JS: I think that the rise of NE IPA is due, at least in part, to its visual appearance and to the internet, more specifically to Instagram. We are a visually oriented culture, and IG is an ever-persistent contributor to this visual orientation. The haziness of NE IPA, which up until very recently would have been considered an obscene stylistic flaw, has now ironically become the defining characteristic of the style and a visual marker for desirability, drawing attention toward the product on the internet, to the point that it has become a meme.
MR: I think the craze, from the long lines to the Instagram posts of hauls, show that the consumer is looking for a more meaningful collective experience in which the product, and the sharing and trading of that product, becomes a conduit and impetus for genuine human interaction. Good beer is meant to be shared.
NK: How would you define the perfect beer?
JS: When we’re just hanging out, and not at work? Drinkable in large quantities, and cold AF.
NK: Favorite thing to do when you’re not brewing or drinking?
JS: I read a lot: science fiction and fantasy, and some more “serious” books when I can manage. I’m currently reading through The Culture Series by the Scottish author Iain M. Banks. He was writing science fiction in the 90’s, when nobody was taking the genre very seriously, and because of that he could produce novels which on the surface were just pure fun to read, but on a deeper level were deadly serious reflections on culture, technology, and the history of civilization. I’m drawn to art that can do both of these things at once, and Banks does so with a level of composure rarely seen. I’m also reading Ovid’s Metamorphoses, which will serve as inspiration for our next can release — focusing on ideas of transformation and the relationship between the real and the imaginary.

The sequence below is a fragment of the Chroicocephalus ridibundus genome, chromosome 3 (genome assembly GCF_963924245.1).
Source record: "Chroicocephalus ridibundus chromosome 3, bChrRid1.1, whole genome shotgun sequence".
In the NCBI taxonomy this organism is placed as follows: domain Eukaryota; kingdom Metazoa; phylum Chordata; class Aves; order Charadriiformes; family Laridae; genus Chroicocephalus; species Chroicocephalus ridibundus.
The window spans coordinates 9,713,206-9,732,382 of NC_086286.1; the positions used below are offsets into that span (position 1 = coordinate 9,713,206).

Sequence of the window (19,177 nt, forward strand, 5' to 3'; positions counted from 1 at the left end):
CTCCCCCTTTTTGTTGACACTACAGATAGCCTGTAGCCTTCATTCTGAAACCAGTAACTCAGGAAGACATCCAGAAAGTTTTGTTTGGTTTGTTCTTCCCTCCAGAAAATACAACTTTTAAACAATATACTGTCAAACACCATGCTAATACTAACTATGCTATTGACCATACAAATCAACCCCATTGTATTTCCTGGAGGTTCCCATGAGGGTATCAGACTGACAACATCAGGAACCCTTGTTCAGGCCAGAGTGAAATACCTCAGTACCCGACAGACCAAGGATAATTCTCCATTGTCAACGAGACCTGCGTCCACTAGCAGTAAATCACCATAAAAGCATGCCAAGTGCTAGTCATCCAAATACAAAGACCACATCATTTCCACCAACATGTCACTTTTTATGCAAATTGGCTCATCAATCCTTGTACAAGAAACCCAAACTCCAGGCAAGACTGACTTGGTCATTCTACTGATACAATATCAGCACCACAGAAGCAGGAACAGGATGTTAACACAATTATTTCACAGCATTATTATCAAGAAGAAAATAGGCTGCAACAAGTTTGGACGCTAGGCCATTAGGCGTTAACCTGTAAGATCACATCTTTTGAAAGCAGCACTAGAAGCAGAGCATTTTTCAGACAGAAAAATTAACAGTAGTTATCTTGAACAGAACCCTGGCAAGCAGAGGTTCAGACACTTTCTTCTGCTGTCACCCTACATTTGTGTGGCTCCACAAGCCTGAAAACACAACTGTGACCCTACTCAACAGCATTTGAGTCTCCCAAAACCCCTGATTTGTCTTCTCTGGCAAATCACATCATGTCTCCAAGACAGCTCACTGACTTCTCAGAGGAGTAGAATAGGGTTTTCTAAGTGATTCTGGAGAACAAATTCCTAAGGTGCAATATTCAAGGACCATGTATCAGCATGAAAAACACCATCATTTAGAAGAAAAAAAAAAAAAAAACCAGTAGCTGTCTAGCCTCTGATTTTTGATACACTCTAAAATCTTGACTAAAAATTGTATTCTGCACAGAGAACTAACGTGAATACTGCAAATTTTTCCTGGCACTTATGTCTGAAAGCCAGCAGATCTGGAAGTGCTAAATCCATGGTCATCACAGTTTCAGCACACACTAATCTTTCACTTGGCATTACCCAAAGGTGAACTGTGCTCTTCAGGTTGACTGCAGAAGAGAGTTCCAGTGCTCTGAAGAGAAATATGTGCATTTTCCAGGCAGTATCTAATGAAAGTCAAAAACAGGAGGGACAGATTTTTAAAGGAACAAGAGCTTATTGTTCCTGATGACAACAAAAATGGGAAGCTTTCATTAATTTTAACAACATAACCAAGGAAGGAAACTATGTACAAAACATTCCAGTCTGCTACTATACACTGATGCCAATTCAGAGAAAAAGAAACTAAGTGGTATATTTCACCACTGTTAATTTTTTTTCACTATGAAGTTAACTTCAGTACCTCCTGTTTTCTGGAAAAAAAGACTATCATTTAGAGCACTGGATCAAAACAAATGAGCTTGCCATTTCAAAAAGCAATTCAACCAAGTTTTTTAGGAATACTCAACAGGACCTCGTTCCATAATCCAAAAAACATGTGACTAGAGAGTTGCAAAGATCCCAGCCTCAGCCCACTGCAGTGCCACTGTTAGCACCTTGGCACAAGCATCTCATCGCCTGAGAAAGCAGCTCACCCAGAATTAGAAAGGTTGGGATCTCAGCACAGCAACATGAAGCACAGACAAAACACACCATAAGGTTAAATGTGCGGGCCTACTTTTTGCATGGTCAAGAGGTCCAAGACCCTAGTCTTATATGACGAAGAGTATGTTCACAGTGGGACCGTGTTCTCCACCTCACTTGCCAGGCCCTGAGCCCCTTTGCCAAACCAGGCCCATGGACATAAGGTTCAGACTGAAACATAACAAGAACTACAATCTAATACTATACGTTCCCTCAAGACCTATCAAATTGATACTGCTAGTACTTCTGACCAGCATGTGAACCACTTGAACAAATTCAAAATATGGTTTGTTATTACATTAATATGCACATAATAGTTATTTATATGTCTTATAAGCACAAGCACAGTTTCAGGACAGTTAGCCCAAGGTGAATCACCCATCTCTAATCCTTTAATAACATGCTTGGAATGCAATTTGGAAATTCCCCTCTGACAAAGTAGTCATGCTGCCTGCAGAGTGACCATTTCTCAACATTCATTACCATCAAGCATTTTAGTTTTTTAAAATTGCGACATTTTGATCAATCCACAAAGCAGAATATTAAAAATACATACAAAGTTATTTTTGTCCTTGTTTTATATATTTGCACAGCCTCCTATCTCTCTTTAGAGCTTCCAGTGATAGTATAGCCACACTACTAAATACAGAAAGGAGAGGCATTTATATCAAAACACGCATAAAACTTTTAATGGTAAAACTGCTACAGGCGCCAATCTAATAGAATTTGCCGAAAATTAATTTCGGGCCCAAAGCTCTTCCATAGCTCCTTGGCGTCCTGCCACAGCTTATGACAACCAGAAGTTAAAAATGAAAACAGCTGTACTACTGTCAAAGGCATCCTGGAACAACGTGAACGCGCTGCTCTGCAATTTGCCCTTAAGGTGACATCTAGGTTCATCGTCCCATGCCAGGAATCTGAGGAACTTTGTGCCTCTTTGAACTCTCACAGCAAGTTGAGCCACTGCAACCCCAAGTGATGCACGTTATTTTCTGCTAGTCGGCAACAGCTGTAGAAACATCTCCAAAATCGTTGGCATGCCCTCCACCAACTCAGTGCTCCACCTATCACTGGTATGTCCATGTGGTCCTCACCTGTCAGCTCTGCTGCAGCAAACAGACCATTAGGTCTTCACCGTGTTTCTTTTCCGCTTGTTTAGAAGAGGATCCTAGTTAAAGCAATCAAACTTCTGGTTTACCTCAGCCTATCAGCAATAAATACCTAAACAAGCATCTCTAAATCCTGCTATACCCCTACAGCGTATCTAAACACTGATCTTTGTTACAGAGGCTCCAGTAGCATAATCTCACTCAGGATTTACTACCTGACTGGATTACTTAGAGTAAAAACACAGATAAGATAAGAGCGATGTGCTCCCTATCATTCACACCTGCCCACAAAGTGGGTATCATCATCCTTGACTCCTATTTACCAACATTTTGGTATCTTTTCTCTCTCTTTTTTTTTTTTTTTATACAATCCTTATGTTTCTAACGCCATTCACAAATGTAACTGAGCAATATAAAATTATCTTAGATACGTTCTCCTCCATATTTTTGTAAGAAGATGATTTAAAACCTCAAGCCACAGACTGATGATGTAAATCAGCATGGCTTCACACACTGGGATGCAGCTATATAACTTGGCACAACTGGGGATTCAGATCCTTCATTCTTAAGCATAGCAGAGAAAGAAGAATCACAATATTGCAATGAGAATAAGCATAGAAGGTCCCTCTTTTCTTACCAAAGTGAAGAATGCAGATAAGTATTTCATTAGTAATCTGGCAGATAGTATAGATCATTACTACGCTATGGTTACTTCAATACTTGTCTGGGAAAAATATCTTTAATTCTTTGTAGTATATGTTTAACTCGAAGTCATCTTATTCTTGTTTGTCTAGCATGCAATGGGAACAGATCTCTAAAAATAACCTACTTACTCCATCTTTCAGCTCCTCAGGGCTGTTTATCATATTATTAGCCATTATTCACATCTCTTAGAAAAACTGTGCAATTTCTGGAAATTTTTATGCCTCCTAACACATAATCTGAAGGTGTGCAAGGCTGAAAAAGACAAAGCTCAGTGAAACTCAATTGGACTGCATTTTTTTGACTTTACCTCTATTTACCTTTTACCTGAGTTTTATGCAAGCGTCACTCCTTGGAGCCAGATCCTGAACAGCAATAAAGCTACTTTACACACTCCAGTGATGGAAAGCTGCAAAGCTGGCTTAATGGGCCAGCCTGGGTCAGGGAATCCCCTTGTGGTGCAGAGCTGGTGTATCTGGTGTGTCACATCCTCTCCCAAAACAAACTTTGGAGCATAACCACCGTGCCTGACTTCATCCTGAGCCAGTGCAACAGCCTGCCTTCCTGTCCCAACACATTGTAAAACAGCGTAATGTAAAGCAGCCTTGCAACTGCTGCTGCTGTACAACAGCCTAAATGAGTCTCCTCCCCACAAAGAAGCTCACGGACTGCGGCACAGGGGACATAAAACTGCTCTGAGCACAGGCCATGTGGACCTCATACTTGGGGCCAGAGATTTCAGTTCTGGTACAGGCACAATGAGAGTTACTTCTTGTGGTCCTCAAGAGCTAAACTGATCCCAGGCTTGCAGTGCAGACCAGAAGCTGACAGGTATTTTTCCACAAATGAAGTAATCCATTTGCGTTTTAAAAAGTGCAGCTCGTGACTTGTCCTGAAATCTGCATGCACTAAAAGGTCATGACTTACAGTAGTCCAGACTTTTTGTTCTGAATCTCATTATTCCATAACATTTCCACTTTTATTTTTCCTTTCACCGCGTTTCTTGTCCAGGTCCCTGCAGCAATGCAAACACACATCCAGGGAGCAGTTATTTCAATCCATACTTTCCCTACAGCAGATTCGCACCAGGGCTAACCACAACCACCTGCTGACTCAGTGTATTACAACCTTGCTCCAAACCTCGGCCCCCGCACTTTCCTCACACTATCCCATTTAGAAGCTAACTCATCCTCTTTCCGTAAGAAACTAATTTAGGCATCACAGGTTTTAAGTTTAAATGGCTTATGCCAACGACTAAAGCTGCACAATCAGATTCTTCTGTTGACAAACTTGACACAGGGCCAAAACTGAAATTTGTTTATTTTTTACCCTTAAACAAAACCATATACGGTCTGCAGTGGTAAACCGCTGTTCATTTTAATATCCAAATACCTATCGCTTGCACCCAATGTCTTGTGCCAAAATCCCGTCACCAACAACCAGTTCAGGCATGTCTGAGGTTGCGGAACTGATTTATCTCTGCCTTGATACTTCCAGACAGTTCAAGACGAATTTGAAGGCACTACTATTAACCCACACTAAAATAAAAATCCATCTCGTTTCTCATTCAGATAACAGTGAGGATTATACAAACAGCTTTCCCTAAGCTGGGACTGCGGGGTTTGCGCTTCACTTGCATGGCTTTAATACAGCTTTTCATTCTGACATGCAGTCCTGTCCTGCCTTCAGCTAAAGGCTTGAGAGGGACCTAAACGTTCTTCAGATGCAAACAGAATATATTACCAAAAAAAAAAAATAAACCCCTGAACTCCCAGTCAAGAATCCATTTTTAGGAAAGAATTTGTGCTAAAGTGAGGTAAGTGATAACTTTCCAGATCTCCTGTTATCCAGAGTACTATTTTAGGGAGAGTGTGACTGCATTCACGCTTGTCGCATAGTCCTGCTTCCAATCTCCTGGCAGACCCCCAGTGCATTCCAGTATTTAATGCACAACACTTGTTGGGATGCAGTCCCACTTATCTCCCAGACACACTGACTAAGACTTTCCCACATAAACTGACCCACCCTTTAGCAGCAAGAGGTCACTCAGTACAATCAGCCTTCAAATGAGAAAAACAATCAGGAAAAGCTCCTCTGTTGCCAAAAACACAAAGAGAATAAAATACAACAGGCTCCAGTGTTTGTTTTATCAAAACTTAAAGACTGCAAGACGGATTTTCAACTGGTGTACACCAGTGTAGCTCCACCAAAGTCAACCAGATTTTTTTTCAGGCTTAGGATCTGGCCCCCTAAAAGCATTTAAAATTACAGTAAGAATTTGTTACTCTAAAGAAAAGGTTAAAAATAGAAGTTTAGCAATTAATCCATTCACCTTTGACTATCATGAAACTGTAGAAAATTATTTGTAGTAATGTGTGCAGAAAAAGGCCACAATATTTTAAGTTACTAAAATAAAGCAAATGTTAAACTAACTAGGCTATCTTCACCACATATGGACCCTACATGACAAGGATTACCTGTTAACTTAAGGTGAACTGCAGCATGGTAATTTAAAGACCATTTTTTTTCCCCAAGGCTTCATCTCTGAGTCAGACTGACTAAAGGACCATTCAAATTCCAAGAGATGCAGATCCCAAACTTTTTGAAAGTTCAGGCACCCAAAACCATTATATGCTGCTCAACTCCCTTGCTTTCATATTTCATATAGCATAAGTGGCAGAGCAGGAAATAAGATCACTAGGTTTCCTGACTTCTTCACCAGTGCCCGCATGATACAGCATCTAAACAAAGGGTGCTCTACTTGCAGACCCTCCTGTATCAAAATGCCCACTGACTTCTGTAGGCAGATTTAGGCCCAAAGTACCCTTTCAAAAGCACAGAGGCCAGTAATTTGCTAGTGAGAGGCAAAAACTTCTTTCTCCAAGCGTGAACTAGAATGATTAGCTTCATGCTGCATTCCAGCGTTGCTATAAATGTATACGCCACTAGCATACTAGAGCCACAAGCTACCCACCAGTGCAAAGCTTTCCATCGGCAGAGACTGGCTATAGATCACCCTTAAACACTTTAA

MR: Running. We just started a running club at the brewery! It’s a monthly bet among the brewery production team. Each person puts twenty bucks into a pot and is required to run 10 miles every week. At the end of the month, we take the money in the pot and go eat pizza or something equally unhealthy. The benefit is that our collective gut will grow at a slightly slower rate than it would otherwise!
NK: Best thing you ever drank?
JS: The first time we drank a sour from Russian River. It was Consecration, the one with the knife on it. It was a transformative experience.
NK: Worst thing you ever drank?
MR: Our own homebrew from back in the day. We were in the habit of drinking our mistakes.
NK: If you could have a beer with one person, dead or alive.
JS: Living: Kanye West. Dead: The old Kanye.